Back in 2009 when we bought the schoolhouse, we considered filing for non-profit status. I believe the whole “non profit” way of business was formed with the best intentions. For some forms of entities- like religious organizations- it works. But we don’t feel the Milton spirit of self-sufficiency, financial responsibility, and personal freedom to support yourself doing what you love fits well into an IRS approved non-profit model. There are many noble non-profits who walk the fine line of being financially responsible and they truly do meet non-financially motivated goals in an efficient way.  Far more are met with intrinsic problems in the way non-profits are set up that prevent them from doing what they set out to originally do. 

Setting up a business is a lot like preparing for a new child. To some extent, you can choose the environment in which to raise that child. We wanted Milton to have the best possible chance of growing into exactly what Alton needed. The nonprofit model ultimately seemed counterproductive to the foundational social goal for which we purchased the building. 

One of the biggest challenges non-profits face is answering to too many “bosses”; the first of which is the government itself. You get the perks of federal, state, and local grants- and yes, money is good. But grants come with strings attached, and it is tempting to adjust your original intentions to bring in a source of revenue. The trade offs of “free” government money are confinements on how it is used- and the immense amount of time it often takes to qualify for such funds.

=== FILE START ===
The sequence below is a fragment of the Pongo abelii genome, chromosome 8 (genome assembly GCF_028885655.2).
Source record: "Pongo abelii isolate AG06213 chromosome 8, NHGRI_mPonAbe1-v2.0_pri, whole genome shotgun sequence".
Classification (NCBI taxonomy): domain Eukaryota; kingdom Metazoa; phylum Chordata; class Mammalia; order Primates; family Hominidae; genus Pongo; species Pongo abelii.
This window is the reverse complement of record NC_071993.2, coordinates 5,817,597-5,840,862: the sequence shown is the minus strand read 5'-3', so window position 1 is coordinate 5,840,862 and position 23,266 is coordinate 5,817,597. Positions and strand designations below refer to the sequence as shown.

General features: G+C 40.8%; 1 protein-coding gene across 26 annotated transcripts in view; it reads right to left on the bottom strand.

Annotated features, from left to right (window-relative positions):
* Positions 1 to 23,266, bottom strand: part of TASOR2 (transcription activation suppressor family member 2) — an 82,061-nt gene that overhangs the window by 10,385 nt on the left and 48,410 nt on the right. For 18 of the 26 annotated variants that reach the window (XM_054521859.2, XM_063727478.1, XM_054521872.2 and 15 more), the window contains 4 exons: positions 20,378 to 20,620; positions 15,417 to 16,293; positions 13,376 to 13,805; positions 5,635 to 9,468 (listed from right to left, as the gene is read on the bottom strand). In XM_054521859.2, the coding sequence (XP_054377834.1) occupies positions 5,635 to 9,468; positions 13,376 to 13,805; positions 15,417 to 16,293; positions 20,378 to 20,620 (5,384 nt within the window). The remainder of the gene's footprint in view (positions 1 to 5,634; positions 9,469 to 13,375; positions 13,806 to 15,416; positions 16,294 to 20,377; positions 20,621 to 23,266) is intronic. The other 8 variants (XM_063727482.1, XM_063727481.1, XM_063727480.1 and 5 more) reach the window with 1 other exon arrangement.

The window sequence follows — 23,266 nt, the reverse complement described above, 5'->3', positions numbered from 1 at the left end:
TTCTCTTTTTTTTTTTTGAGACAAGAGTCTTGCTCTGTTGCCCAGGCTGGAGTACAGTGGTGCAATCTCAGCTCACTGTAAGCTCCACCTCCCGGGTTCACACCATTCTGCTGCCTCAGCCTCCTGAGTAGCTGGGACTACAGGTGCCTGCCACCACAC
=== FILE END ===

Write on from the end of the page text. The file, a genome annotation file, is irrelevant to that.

The same goes in business when you rely on donor funds- that also often come with implied, if not explicitly stated, ways that money can be used. How is this a problem? Well, let’s say Mr. Jackson has donated $200,000 towards building out a new floor in your building for artist studios. He has always envisioned that sunny second floor bursting with creatively, and now has decided to give money to your organization because he loves your building so much. Other than using the space for artists, his only other requirement is to see it completed within the next five years. While his donation is generous, you find it will actually take $300,000 to build out the studios. In your research you also discover most artists typically don’t make a lot of money. To fill the studios with traditional artists alone, as Mr. Jackson wishes, you find the rental rate you’ll have to charge is significantly less than if you opened the studios for general commercial purposes- where artists and other folks could work side by side. Not only will you end up needing to raise or borrow an extra $100,000 to not loose Mr. Jackson’s donation, but also his donation ties you into a situation in which you don’t see a timely return on investment. The donation has also required you to designate the space in your building to something the community might not need 100%. By letting Mr. Jackson be the boss, you haven’t used your space to the best of its capabilities.